What’s in a name? Sometimes people must live up to their name. Others may use their title to advance their career. For example, Prince Harry could easily profit from his past accomplishments and family influence – or he could lose all credibility simply because it isn’t believed he could make it without those things supporting him.
Jean Valjean, from Victor Hugo’s, “Les Misérables,” worried about his label. He was arrested and imprisoned for stealing a loaf of bread. He became a number rather than a name. When he fled prison and encountered a priest who changed his life, he became a successful business man who made a stellar name for himself.
In Arthur Miller’s play, “The Crucible,” the hero of the story, John Proctor, has a similar situation when he is about to hang for being accused of witchcraft. In the line, “I have given you my soul; leave me my name!” he is begging for his reputation and how it would affect his children and their history.
A good reputation is something we strive for. When it’s slurred, lied about, set up to false witness and defamation, our character is at stake. God even wrote about that very thing when he forged the ten commandments into stone. “Thou shall not bear false witness against your neighbor.”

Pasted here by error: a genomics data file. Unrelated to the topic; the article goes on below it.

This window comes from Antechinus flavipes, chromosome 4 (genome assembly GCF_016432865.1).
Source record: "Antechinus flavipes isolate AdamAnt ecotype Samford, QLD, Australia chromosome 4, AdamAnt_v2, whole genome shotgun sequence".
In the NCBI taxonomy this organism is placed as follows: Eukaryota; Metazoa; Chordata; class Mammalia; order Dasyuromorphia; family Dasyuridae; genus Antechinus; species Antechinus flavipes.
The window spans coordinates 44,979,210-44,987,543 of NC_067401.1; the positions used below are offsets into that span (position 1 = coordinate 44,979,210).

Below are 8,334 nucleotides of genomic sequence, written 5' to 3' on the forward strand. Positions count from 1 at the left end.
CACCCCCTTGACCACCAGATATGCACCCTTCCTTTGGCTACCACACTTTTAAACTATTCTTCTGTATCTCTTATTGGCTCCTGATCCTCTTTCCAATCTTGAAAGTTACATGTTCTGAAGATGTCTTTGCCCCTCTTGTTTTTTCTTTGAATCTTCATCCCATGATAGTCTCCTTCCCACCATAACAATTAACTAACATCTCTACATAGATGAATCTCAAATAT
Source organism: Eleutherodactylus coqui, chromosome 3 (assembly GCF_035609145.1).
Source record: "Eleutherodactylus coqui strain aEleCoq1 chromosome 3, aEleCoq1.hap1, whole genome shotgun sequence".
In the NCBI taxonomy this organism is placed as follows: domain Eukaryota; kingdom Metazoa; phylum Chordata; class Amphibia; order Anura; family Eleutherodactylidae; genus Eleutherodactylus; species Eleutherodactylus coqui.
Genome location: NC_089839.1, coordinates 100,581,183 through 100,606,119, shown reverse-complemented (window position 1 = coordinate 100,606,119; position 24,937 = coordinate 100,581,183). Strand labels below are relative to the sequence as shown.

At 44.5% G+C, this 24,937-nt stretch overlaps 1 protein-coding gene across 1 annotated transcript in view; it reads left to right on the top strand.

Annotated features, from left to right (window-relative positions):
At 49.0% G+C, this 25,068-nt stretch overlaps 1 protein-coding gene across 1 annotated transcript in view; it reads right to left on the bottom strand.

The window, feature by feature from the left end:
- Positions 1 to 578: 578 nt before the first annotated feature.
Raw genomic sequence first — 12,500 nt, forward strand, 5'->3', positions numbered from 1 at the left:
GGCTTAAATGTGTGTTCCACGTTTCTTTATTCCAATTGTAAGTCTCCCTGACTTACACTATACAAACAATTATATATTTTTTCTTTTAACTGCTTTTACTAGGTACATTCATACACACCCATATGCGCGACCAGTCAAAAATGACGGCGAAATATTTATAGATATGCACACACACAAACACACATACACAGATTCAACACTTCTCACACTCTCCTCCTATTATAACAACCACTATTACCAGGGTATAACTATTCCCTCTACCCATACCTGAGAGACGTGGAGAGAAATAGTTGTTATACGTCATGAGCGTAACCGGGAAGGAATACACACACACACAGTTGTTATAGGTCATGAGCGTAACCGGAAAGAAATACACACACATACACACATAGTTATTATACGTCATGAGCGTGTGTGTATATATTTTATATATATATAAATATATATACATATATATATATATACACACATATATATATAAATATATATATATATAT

Being wise in how we view others isn’t always easy, especially when we have come to wonder about what we read, hear and see in the media. We can’t always discern the truth because it’s clouded by false testimony, unnecessary rhetoric or a strong desire to destroy another human being. Yet we must be diligent in the pursuit of truth, especially when it comes to the leadership of our country.
In the span of my lifetime I’ve seen a decline in mankind’s trust and faith in those around them. Instead of caring about each other, we’ve become suspicious, uncaring, lethargic and sometimes downright hateful towards our fellow man.
Yesterday I referred to a quote from Dr. Martin Luther King, Jr. about the results of love. Without this light in our lives, there is only darkness. Darkness gives way to hatred and discontent. That darkness is contagious and will spread like wildfire if not contained. The power of love is far more powerful that hate. Love is also very contagious. With it we can overcome the dissonance around us and become united again.
It’s time to be open minded, but it’s also time to be diligent. When a man’s name is being challenged, we must also be compassionate. A name hangs in the balance.